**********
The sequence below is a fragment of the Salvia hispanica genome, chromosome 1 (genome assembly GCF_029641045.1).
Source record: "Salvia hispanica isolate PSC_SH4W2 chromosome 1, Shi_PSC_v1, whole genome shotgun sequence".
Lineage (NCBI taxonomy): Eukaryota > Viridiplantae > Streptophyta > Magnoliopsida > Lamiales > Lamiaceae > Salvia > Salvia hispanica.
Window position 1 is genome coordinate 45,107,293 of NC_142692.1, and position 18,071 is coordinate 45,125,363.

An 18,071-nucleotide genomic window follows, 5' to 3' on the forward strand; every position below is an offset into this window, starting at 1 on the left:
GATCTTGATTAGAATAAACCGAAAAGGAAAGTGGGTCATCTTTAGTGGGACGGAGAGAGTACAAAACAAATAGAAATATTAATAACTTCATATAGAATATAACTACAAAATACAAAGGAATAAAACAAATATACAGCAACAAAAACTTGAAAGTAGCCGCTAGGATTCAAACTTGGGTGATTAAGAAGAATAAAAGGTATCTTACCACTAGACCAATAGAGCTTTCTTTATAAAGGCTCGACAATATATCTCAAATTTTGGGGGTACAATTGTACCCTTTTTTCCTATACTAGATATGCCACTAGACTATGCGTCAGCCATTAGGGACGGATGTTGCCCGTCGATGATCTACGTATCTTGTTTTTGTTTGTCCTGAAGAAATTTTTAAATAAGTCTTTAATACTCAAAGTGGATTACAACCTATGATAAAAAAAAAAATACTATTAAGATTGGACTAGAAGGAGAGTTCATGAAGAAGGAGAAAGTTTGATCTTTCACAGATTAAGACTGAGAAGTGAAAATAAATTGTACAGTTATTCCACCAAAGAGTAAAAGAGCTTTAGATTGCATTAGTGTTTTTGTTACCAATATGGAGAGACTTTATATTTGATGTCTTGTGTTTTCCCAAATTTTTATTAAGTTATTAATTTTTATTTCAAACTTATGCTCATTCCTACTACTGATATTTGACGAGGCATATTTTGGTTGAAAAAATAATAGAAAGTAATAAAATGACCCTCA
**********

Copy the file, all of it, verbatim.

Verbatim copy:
The sequence below is a fragment of the Salvia hispanica genome, chromosome 1 (genome assembly GCF_029641045.1).
Source record: "Salvia hispanica isolate PSC_SH4W2 chromosome 1, Shi_PSC_v1, whole genome shotgun sequence".
Lineage (NCBI taxonomy): Eukaryota > Viridiplantae > Streptophyta > Magnoliopsida > Lamiales > Lamiaceae > Salvia > Salvia hispanica.
Window position 1 is genome coordinate 45,107,293 of NC_142692.1, and position 18,071 is coordinate 45,125,363.

An 18,071-nucleotide genomic window follows, 5' to 3' on the forward strand; every position below is an offset into this window, starting at 1 on the left:
GATCTTGATTAGAATAAACCGAAAAGGAAAGTGGGTCATCTTTAGTGGGACGGAGAGAGTACAAAACAAATAGAAATATTAATAACTTCATATAGAATATAACTACAAAATACAAAGGAATAAAACAAATATACAGCAACAAAAACTTGAAAGTAGCCGCTAGGATTCAAACTTGGGTGATTAAGAAGAATAAAAGGTATCTTACCACTAGACCAATAGAGCTTTCTTTATAAAGGCTCGACAATATATCTCAAATTTTGGGGGTACAATTGTACCCTTTTTTCCTATACTAGATATGCCACTAGACTATGCGTCAGCCATTAGGGACGGATGTTGCCCGTCGATGATCTACGTATCTTGTTTTTGTTTGTCCTGAAGAAATTTTTAAATAAGTCTTTAATACTCAAAGTGGATTACAACCTATGATAAAAAAAAAAATACTATTAAGATTGGACTAGAAGGAGAGTTCATGAAGAAGGAGAAAGTTTGATCTTTCACAGATTAAGACTGAGAAGTGAAAATAAATTGTACAGTTATTCCACCAAAGAGTAAAAGAGCTTTAGATTGCATTAGTGTTTTTGTTACCAATATGGAGAGACTTTATATTTGATGTCTTGTGTTTTCCCAAATTTTTATTAAGTTATTAATTTTTATTTCAAACTTATGCTCATTCCTACTACTGATATTTGACGAGGCATATTTTGGTTGAAAAAATAATAGAAAGTAATAAAATGACCCTCA